"Personal beliefs will never be sacrificed for the opinions or desires of others," wrote the philosopher Ayn Rand, and in this sentence she summarized all her thinking. Its message, diametrically opposed to that transmitted to us by society, questions the overestimation of self-denial and altruism as absolute values. It warns us of the danger of falling into a process of chronic self-sacrifice in which we will end up losing ourselves, for a person or a cause, who often do not recognize the dimension of this sacrifice.
What is self-sacrifice?
A sacrifice implies, on the one hand, a conflict of values and, on the other, a renunciation. We are faced with a situation that requires a sacrifice when we cannot achieve both and are forced to give up on one of them. Self-sacrifice goes further because it involves giving up a part of us.
Self-sacrifice, in Psychology, is the abandonment of personal interests to preserve the well-being of the other. It involves the denial of the satisfaction of certain personal needs, goals and pleasures to protect another person's interests and / or satisfy his or her needs. Therefore, it is a renunciation of an important and precious part of us, of our identity and dignity.
On the other hand, self-sacrifice also implies valuing something or someone more than we value ourselves. When we are faced with a dilemma and we are forced to choose, we believe that something or someone is more important than our selves.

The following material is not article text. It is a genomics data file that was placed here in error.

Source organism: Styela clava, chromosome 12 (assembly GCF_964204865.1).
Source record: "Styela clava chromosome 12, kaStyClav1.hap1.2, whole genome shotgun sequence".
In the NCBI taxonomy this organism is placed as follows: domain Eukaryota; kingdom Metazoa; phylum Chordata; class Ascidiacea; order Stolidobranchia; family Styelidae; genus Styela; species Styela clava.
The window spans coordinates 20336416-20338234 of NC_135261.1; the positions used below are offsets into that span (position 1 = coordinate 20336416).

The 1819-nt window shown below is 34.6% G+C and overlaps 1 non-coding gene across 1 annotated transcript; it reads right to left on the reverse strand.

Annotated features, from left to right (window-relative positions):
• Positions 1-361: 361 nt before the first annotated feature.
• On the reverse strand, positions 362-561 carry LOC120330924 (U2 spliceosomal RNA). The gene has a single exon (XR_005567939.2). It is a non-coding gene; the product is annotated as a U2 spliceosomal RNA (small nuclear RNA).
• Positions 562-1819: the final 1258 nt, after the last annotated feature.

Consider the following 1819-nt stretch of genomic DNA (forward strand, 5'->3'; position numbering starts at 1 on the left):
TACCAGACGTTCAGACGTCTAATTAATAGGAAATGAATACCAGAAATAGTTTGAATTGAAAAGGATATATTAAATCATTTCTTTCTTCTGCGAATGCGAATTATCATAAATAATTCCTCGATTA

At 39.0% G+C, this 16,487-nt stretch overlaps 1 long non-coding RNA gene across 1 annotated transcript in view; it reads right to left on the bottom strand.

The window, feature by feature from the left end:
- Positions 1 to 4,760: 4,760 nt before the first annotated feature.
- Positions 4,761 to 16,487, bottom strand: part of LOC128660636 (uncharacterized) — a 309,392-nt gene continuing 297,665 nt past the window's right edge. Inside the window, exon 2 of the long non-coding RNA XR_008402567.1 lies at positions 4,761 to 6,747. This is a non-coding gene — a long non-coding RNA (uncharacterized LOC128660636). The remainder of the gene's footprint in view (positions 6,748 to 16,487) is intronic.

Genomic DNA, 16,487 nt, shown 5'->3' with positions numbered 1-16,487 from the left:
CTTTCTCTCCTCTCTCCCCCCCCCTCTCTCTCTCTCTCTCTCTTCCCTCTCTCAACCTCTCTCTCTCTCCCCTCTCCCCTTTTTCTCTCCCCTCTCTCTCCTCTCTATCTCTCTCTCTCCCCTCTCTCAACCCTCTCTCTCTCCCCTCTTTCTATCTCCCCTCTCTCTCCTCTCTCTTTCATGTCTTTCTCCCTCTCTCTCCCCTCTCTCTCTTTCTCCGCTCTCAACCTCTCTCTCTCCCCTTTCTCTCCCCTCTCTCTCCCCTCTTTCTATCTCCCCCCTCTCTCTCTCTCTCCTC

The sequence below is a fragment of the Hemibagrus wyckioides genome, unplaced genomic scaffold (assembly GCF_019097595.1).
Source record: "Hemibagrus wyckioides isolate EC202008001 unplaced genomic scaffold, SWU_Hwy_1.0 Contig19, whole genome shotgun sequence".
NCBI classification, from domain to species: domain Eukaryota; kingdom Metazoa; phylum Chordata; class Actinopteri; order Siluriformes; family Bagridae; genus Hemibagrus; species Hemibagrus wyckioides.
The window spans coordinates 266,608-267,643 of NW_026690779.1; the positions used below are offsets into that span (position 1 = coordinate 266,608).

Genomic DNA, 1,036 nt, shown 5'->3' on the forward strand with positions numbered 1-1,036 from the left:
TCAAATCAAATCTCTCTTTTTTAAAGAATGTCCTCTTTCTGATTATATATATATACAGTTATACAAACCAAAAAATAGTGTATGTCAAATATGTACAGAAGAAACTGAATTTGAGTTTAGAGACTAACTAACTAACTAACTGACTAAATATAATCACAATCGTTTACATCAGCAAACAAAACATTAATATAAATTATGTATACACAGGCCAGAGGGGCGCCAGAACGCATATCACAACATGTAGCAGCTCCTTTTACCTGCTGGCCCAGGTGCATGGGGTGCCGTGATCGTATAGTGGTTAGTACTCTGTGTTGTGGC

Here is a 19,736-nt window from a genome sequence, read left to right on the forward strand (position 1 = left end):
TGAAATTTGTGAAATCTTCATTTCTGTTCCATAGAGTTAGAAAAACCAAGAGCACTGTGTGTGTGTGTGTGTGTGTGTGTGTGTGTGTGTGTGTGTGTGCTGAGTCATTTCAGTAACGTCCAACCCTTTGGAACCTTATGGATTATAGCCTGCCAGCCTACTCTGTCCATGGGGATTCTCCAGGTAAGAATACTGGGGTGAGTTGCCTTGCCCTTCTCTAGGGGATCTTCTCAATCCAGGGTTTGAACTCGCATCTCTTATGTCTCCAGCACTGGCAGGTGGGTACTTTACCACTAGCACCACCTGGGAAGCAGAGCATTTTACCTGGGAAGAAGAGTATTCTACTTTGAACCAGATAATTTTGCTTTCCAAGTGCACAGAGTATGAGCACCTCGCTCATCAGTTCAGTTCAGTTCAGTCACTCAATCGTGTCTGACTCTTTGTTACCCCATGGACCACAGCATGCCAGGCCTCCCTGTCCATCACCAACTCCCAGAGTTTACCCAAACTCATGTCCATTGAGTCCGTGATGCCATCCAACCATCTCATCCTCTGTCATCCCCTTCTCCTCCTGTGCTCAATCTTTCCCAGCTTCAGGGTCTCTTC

Self-sacrifice ends up being an extreme form of altruism. And even if socially it is seen positively, it is often not the best solution for those who sacrifice themselves.
Chronic self-sacrifice leads to pathological altruism
Fathers and mothers who spend a lifetime sacrificing themselves for their children. Children who sacrifice themselves for their parents. People who sacrifice themselves for their partners or friends. Soldiers who sacrifice themselves for the homeland. Citizens who sacrifice themselves for an ideal or a cause. The examples of self-sacrifice are endless.
However, when one falls into chronic self-sacrifice, when it is not a specific event, but the person makes giving up his lifestyle, he runs the risk of getting lost. We cannot forget that at the basis of self-sacrifice there is the devaluation of the ego, a change in the hierarchy of values takes place so the person who sacrifices himself is no longer a priority for himself.
The exaltation of self-sacrifice can cause these people to sacrifice themselves when they shouldn't. In reality, we should not assume that what matters most to us is what matters most of all. When there is a distortion in the process of forming our values, we must be wary of the values we promulgate. Women educated according to coercive gender norms, for example, according to which to be good people they should show total self-denial and be willing to sacrifice themselves for others, may not appreciate themselves enough, condemning themselves to a situation of permanent dissatisfaction.